Food inflation cooled slightly in May as lower energy and commodity costs finally showed signs of filtering down to consumers.
According to data by the British Retail Consortium, grocery inflation fell to 15.4 per cent in during the month, down from 15.7 per cent in April – but remained the second highest inflation rate in the food category on record.
As supply issues eased and weather improved fresh food inflation also dropped to 17.2 per cent, down from 17.8 per cent in April. This is below the three-month average rate of 17.3 per cent.
“Fierce competition between supermarkets has helped keep British food among the cheapest of the large European economies,” Helen Dickinson, chief executive of the British Retail Consortium, said.
While the cost of some goods eased, shoppers still saw the cost of ambient food such as tinned goods rise during the month, rising to its 13.1 per cent up from 12.9 per cent.
While reports suggest that food inflation may have peaked households across the UK are still struggling with an increased cost of living, with rumours suggesting that Downing Street could introduce a cap on food staples to help families with price hikes.
The scheme, which is understood to be at drawing board stage in Number 10, would ask retailers to charge to lowest possible price for household basics such as bread and milk.
“Food inflation is much more resilient and difficult to get rid of than we anticipated,” a treasury source told the Sunday Telegraph, who first reported the news.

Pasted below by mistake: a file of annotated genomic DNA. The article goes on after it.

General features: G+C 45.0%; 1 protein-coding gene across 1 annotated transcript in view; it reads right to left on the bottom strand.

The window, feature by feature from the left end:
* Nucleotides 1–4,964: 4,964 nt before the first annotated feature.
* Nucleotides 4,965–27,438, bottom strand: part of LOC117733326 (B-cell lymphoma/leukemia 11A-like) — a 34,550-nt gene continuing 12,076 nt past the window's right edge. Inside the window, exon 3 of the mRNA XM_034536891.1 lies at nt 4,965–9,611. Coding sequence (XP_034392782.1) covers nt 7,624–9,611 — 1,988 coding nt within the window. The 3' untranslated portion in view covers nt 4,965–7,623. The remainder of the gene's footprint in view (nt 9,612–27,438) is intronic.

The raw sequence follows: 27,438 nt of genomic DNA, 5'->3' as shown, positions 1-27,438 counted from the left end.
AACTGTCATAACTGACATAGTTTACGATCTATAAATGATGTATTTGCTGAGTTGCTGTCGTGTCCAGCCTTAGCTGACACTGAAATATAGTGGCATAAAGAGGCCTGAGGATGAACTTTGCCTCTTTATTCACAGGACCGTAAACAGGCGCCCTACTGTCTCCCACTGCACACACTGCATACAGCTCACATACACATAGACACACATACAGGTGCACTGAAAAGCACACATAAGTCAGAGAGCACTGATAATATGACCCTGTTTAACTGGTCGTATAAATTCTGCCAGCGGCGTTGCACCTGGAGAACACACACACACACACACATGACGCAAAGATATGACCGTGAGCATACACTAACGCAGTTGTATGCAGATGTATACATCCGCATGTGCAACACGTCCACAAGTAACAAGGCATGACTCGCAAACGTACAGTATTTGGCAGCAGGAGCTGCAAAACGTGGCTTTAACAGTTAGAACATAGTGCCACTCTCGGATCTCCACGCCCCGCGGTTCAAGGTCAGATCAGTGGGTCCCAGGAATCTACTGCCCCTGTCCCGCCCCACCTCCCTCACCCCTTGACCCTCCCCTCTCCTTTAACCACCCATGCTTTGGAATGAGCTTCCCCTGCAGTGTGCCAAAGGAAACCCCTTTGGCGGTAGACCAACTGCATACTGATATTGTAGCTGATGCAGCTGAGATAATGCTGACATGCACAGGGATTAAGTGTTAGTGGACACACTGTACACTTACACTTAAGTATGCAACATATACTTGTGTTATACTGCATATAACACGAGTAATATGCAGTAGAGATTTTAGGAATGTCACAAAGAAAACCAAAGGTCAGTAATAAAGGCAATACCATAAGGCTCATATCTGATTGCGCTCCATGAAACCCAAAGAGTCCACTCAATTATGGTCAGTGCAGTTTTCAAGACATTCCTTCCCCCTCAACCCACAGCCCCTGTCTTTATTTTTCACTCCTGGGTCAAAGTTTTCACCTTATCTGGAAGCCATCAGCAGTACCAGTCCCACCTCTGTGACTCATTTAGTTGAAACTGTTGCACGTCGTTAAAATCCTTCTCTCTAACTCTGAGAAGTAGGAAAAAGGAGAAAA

Its understood that supermarkets would be allowed to choose which items they cap and would only take part in the scheme on a voluntary basis.
However, Andrew Opie, director of food and sustainability at the BRC, said he was sceptical about the plans working.
“This will not make a jot of difference to prices. High food prices are a direct result of the soaring cost of energy, transport, and labour, as well as higher prices paid to food manufacturers and farmers,” he said.
“As commodity prices drop, many of the costs keeping inflation high are now arising from the muddle of new regulation coming from government. Rather than recreating 1970s-style price controls, the government should focus on cutting red tape so that resources can be directed to keeping prices as low as possible,” he added.